New Delhi: India was among a number of countries using an Israeli company’s spyware in attempted and successful hacks of 37 smartphones belonging to journalists, government officials and human rights activists around the world, according to an investigation by 17 media organisations.
According to media reports, 300 mobile phone numbers used in India — including those of government ministers, opposition politicians, journalists, scientists and rights activists — were on the list.
The numbers included those of more than 40 Indian journalists from major publications such as the Hindustan Times, The Hindu and the Indian Express, as well as two founding editors of The Wire, it said.
Reacting to the revelations, Federal Minister for Information and Broadcasting Fawad Chaudhry said he was “extremely concerned” by the reports. “Unethical policies of Modi government have dangerously polarised India and the region,” he tweeted.
Federal Human Rights Minister Shireen Mazari also addressed the development and said “part two” of the report on how the Indian government had spied on its own ministers was expected today.
The Indian government denied in 2019 that it had used the malware to spy on its citizens after WhatsApp filed a lawsuit in the United States against NSO, the Israeli company producing the spyware, accusing it of using the messaging platform to conduct cyber espionage.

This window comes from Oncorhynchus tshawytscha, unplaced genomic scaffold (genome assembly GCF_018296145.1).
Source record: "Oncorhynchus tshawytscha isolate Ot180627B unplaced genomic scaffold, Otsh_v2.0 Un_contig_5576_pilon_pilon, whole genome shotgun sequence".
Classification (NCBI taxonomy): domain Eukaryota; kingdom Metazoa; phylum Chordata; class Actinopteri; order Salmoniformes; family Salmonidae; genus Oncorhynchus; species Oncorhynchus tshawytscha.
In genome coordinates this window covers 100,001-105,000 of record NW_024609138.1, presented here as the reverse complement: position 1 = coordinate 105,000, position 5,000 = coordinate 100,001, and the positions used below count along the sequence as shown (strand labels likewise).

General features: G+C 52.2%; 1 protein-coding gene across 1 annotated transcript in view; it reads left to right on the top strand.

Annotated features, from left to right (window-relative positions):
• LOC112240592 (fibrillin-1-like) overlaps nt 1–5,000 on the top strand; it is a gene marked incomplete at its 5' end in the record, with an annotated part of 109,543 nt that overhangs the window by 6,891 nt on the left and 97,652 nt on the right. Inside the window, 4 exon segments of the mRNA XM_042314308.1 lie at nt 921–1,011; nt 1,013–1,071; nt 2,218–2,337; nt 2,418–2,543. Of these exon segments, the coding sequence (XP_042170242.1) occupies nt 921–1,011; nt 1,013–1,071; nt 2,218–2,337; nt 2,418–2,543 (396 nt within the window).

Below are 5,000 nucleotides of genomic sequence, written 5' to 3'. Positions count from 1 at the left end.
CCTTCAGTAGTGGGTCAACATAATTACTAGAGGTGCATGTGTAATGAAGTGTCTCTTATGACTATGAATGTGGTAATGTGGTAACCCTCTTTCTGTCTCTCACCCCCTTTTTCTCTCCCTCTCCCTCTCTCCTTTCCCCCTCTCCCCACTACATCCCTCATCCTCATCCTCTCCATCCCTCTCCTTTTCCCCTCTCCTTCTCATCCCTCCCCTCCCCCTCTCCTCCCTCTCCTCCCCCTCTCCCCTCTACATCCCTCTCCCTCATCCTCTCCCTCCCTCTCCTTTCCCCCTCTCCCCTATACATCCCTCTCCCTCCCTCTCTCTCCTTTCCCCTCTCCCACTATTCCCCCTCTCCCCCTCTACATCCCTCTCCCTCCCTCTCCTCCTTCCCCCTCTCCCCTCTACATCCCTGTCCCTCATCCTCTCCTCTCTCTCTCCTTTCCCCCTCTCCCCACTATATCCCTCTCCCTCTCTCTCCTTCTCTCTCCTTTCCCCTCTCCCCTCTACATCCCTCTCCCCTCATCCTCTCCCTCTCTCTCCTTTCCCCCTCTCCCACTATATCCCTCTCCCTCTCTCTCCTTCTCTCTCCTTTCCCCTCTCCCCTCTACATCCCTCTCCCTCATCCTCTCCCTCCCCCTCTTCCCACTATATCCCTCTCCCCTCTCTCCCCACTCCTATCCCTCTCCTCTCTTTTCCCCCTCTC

Israel’s NSO Group and its Pegasus malware have been in the headlines since at least 2016, when researchers accused it of helping spy on a dissident in the United Arab Emirates.
Sunday’s revelations raise privacy and rights concerns, and reveal the far-reaching extent to which the private Israeli company’s software may be being misused by its clients internationally.
The extent of Pegasus’ use was reported by The Washington Post, the Guardian, Le Monde and other news outlets who collaborated on an investigation into a data leak.
The leak was of a list of more than 50,000 smartphone numbers believed to have been identified as people of interest by clients of NSO since 2016, the media outlets said.
One of the organisations, The Washington Post, said the Pegasus spyware licensed by the NSO Group was also used to target phones belonging to two women close to Jamal Khashoggi, a Post columnist murdered at a Saudi consulate in Turkey in 2018, before and after his death.
The Post said the list was shared with the news organisations by Forbidden Stories, a Paris-based journalism nonprofit, and Amnesty International. The newspaper said the total number of phones on the list that were actually targeted or surveilled was unknown.
The Post said 15,000 of the numbers on the list were in Mexico and included those of politicians, union representatives, journalists and government critics.
The list reportedly included the number of a Mexican freelance journalist who was murdered at a carwash. His phone was never found, and it was not clear if it had been hacked.
The Guardian, another of the media outlets, said the investigation suggested “widespread and continuing abuse” of NSO’s hacking software, described as malware that infects smartphones to enable the extraction of messages, photos and emails; record calls; and secretly activates microphones. AFP